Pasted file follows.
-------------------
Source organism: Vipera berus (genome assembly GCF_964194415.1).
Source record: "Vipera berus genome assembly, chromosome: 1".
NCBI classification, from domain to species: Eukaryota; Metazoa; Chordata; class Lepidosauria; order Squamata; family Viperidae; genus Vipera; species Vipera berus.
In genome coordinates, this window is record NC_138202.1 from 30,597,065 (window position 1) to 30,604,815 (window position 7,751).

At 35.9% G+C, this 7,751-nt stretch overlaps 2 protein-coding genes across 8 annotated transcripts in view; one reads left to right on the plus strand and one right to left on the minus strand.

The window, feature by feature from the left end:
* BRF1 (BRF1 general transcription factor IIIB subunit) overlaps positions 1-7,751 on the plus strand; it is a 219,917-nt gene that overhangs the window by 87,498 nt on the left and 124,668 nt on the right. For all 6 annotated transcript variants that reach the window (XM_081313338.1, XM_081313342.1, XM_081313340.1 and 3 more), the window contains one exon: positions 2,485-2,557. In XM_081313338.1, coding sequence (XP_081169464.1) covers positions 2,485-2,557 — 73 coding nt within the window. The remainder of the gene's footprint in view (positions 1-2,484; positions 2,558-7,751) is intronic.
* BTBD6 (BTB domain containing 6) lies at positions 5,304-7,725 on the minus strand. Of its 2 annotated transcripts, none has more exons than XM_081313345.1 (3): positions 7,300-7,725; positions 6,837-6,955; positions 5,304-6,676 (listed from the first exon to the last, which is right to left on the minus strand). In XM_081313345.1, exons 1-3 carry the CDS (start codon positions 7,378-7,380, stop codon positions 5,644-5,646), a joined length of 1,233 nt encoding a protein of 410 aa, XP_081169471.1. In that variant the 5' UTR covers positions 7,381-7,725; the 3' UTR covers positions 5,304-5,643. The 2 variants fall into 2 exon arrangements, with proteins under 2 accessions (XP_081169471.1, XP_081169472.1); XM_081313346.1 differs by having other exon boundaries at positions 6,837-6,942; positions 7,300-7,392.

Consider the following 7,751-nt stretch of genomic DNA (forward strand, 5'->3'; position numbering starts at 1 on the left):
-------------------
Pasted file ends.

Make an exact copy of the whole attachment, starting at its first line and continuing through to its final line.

Source organism: Vipera berus (genome assembly GCF_964194415.1).
Source record: "Vipera berus genome assembly, chromosome: 1".
NCBI classification, from domain to species: Eukaryota; Metazoa; Chordata; class Lepidosauria; order Squamata; family Viperidae; genus Vipera; species Vipera berus.
In genome coordinates, this window is record NC_138202.1 from 30,597,065 (window position 1) to 30,604,815 (window position 7,751).

At 35.9% G+C, this 7,751-nt stretch overlaps 2 protein-coding genes across 8 annotated transcripts in view; one reads left to right on the plus strand and one right to left on the minus strand.

The window, feature by feature from the left end:
* BRF1 (BRF1 general transcription factor IIIB subunit) overlaps positions 1-7,751 on the plus strand; it is a 219,917-nt gene that overhangs the window by 87,498 nt on the left and 124,668 nt on the right. For all 6 annotated transcript variants that reach the window (XM_081313338.1, XM_081313342.1, XM_081313340.1 and 3 more), the window contains one exon: positions 2,485-2,557. In XM_081313338.1, coding sequence (XP_081169464.1) covers positions 2,485-2,557 — 73 coding nt within the window. The remainder of the gene's footprint in view (positions 1-2,484; positions 2,558-7,751) is intronic.
* BTBD6 (BTB domain containing 6) lies at positions 5,304-7,725 on the minus strand. Of its 2 annotated transcripts, none has more exons than XM_081313345.1 (3): positions 7,300-7,725; positions 6,837-6,955; positions 5,304-6,676 (listed from the first exon to the last, which is right to left on the minus strand). In XM_081313345.1, exons 1-3 carry the CDS (start codon positions 7,378-7,380, stop codon positions 5,644-5,646), a joined length of 1,233 nt encoding a protein of 410 aa, XP_081169471.1. In that variant the 5' UTR covers positions 7,381-7,725; the 3' UTR covers positions 5,304-5,643. The 2 variants fall into 2 exon arrangements, with proteins under 2 accessions (XP_081169471.1, XP_081169472.1); XM_081313346.1 differs by having other exon boundaries at positions 6,837-6,942; positions 7,300-7,392.

Consider the following 7,751-nt stretch of genomic DNA (forward strand, 5'->3'; position numbering starts at 1 on the left):